Ingmar Bergman, Alfred Hitchcock, Luis Bunuel in their films tried to translate dreams into artistic realities, convey them to the viewer. In St. Petersburg, for the same purpose, to show the invisible, they founded a whole museum - Sigmund Freud Dream Museum. It was opened in 1999, and is dedicated to the 100th anniversary of the existence of the book of Sigmund Freud - "Interpretation of Dreams."
In this museum, no one teaches anything to anyone; here they explain nothing and do not impose anything. The main task of this space is to create an atmosphere in which a person remains alone with himself.
The museum has two halls: introductory and dreaming. In the introductory room are 12 showcases, having studied which to learn about individual episodes of the life of the founder of psychoanalysis.
The second hall - the dream room - is more interesting. The visitor seems to be in a dream. The line between sleep and reality is erased. All visuals immerse the visitor in his own world. Each in his own way perceives this or that exposition. Sometimes it’s even difficult to read the word, you need to look at the exposition from different angles. Everything, as in a dream, we cannot remember the whole dream, but we remember only its individual parts. In this room you can see photos of books that Freud read, photos of items from the collection of the great psychoanalyst, photos of Freud's letters, and much more.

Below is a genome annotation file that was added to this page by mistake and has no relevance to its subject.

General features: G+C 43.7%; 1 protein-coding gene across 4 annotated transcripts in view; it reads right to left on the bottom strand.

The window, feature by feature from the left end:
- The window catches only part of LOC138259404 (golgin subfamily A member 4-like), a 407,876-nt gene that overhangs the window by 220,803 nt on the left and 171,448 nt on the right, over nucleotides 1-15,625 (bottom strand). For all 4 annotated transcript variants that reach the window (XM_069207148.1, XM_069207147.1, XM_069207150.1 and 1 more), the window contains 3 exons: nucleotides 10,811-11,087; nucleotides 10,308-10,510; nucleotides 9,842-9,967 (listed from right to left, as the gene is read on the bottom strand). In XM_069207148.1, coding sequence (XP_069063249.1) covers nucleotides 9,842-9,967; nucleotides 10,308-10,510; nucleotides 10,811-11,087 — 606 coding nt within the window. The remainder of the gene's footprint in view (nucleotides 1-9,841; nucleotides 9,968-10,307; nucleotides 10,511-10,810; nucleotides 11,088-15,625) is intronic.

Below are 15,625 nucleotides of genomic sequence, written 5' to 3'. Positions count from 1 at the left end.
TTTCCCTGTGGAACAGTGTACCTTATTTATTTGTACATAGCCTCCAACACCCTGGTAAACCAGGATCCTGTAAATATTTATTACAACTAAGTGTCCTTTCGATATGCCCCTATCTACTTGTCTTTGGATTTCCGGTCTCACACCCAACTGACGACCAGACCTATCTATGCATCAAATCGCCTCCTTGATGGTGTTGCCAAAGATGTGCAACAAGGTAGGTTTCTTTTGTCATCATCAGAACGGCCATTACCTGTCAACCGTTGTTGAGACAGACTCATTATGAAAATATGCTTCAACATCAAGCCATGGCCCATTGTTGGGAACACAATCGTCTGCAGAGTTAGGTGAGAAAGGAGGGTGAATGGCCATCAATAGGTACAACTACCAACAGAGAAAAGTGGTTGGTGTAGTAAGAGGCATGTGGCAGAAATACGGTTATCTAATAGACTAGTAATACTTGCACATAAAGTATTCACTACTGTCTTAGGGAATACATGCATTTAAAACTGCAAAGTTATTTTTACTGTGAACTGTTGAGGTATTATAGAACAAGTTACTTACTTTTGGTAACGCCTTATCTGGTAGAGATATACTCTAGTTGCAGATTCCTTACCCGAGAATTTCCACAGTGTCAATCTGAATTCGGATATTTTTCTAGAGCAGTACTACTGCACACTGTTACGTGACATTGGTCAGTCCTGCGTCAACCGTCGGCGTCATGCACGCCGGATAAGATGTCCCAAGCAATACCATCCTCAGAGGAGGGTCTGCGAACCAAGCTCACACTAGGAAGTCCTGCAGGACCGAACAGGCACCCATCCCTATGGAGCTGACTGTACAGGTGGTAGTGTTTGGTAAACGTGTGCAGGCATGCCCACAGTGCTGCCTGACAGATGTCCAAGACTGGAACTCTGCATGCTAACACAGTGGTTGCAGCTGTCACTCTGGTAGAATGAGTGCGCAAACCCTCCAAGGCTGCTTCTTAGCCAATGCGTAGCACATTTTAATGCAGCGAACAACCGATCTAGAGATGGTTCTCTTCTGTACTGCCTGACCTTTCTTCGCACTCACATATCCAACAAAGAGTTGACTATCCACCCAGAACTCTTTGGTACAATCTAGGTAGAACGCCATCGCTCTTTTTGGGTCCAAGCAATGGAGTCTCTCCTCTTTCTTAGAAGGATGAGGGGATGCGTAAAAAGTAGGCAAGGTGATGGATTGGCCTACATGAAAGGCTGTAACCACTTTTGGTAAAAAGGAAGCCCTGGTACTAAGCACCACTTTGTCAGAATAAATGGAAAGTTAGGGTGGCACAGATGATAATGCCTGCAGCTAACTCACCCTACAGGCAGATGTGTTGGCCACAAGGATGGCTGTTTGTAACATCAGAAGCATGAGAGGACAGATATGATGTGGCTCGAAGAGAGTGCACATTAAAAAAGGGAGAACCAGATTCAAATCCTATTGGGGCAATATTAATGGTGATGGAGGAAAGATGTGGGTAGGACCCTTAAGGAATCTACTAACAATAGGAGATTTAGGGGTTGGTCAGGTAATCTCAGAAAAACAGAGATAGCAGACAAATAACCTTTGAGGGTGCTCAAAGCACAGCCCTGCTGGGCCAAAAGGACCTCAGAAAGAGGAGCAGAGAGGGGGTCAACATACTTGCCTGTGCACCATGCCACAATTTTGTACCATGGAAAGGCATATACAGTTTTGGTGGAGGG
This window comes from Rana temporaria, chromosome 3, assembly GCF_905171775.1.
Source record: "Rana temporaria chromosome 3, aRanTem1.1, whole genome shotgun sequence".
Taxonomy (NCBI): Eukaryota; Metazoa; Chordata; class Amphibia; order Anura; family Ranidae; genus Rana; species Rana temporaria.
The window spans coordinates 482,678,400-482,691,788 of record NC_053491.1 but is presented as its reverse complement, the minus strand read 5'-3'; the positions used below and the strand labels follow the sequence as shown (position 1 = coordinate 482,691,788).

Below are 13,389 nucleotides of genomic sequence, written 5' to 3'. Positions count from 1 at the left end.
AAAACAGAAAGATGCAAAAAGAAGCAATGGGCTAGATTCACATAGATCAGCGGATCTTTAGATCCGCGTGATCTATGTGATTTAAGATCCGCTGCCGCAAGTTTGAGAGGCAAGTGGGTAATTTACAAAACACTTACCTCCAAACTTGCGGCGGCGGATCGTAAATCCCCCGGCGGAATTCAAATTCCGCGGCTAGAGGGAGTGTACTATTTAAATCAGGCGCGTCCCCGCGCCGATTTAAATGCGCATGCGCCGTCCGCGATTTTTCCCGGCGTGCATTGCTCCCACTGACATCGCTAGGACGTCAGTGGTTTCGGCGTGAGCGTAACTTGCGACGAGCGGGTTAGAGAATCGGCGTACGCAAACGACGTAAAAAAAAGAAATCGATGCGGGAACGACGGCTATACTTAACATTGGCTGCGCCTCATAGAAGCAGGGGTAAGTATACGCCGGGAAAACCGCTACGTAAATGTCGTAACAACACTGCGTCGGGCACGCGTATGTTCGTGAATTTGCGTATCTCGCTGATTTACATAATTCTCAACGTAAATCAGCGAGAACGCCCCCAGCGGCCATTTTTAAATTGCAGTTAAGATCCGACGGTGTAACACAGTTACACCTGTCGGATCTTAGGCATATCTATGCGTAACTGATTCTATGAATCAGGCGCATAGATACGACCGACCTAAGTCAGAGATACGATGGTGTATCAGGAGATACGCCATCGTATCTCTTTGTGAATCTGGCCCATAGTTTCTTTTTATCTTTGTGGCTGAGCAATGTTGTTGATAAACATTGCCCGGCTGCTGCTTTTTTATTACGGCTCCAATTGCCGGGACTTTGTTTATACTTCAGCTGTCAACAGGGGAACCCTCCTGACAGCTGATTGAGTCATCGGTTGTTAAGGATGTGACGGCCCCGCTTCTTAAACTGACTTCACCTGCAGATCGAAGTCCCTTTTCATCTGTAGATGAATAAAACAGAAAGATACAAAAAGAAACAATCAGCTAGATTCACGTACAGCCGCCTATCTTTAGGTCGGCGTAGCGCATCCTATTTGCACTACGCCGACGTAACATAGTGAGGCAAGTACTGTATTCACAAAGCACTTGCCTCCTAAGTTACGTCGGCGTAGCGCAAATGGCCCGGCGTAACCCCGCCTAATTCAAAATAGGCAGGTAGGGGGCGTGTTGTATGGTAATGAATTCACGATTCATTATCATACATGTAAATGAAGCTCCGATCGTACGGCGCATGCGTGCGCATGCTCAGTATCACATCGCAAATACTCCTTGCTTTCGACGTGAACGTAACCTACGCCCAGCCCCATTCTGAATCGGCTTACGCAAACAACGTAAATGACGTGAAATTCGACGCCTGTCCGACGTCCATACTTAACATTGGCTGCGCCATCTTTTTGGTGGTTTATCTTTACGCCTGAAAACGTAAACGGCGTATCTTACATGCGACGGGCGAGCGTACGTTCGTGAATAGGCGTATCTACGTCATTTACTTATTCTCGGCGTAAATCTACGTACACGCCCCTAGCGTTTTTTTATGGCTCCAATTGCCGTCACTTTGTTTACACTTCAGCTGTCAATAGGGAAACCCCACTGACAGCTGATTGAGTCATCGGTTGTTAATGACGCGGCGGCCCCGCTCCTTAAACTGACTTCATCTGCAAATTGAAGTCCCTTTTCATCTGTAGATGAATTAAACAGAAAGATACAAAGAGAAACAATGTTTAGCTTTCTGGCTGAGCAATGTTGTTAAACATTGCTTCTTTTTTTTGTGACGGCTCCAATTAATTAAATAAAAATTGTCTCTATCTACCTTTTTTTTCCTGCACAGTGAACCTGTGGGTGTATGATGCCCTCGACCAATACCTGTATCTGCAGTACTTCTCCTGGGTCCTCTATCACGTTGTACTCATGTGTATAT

People have always been interested in sleep and dreams. Indeed, why is a person disconnected on average for 8 hours a day? Even our ancestors believed that in a dream our soul communicates with the other world and higher powers. And although most of us regard sleep as physical rest, some attach much more importance to this physiological process.
Sigmund Freud, considered the dream - the royal road to the unconscious, and many well-known figures of science and art managed to get answers to questions related to their professional activities during sleep. So, thanks to dreams, Mendeleev compiled his table of elements, Niels Bohr described the structure of the atom, Paul McCartney composed the famous song “Yesterday”. Today, the kingdom of Mopheus is dedicated to the whole science of neuroscience.